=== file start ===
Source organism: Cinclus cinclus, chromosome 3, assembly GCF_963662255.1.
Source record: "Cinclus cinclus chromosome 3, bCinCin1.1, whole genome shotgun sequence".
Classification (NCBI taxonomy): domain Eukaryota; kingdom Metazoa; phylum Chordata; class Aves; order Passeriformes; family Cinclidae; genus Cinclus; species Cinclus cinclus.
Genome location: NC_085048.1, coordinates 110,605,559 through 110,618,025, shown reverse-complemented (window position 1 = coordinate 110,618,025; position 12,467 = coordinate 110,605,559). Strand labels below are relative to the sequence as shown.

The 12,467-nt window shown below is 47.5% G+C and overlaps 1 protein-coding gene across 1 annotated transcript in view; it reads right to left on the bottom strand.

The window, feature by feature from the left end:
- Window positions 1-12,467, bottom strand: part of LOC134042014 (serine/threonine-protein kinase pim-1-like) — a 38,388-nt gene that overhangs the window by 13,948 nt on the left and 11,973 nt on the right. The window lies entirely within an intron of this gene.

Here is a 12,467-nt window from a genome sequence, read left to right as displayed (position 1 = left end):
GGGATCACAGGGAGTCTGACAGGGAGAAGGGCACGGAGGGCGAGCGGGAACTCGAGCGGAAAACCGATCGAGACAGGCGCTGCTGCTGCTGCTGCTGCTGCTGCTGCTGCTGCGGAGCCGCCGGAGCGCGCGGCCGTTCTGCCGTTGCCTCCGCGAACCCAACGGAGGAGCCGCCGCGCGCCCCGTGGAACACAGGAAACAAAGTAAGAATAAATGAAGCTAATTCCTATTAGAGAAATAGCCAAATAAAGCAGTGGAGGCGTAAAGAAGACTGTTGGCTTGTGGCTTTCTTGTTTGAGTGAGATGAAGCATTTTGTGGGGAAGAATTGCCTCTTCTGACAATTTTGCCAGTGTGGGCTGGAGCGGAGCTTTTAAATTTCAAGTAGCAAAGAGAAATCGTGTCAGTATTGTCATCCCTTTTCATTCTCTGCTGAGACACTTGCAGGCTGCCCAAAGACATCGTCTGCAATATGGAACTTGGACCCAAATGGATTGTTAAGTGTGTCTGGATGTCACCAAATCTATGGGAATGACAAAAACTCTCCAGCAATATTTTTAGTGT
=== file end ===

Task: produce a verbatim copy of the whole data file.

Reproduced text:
Source organism: Cinclus cinclus, chromosome 3, assembly GCF_963662255.1.
Source record: "Cinclus cinclus chromosome 3, bCinCin1.1, whole genome shotgun sequence".
Classification (NCBI taxonomy): domain Eukaryota; kingdom Metazoa; phylum Chordata; class Aves; order Passeriformes; family Cinclidae; genus Cinclus; species Cinclus cinclus.
Genome location: NC_085048.1, coordinates 110,605,559 through 110,618,025, shown reverse-complemented (window position 1 = coordinate 110,618,025; position 12,467 = coordinate 110,605,559). Strand labels below are relative to the sequence as shown.

The 12,467-nt window shown below is 47.5% G+C and overlaps 1 protein-coding gene across 1 annotated transcript in view; it reads right to left on the bottom strand.

The window, feature by feature from the left end:
- Window positions 1-12,467, bottom strand: part of LOC134042014 (serine/threonine-protein kinase pim-1-like) — a 38,388-nt gene that overhangs the window by 13,948 nt on the left and 11,973 nt on the right. The window lies entirely within an intron of this gene.

Here is a 12,467-nt window from a genome sequence, read left to right as displayed (position 1 = left end):
GGGATCACAGGGAGTCTGACAGGGAGAAGGGCACGGAGGGCGAGCGGGAACTCGAGCGGAAAACCGATCGAGACAGGCGCTGCTGCTGCTGCTGCTGCTGCTGCTGCTGCTGCGGAGCCGCCGGAGCGCGCGGCCGTTCTGCCGTTGCCTCCGCGAACCCAACGGAGGAGCCGCCGCGCGCCCCGTGGAACACAGGAAACAAAGTAAGAATAAATGAAGCTAATTCCTATTAGAGAAATAGCCAAATAAAGCAGTGGAGGCGTAAAGAAGACTGTTGGCTTGTGGCTTTCTTGTTTGAGTGAGATGAAGCATTTTGTGGGGAAGAATTGCCTCTTCTGACAATTTTGCCAGTGTGGGCTGGAGCGGAGCTTTTAAATTTCAAGTAGCAAAGAGAAATCGTGTCAGTATTGTCATCCCTTTTCATTCTCTGCTGAGACACTTGCAGGCTGCCCAAAGACATCGTCTGCAATATGGAACTTGGACCCAAATGGATTGTTAAGTGTGTCTGGATGTCACCAAATCTATGGGAATGACAAAAACTCTCCAGCAATATTTTTAGTGT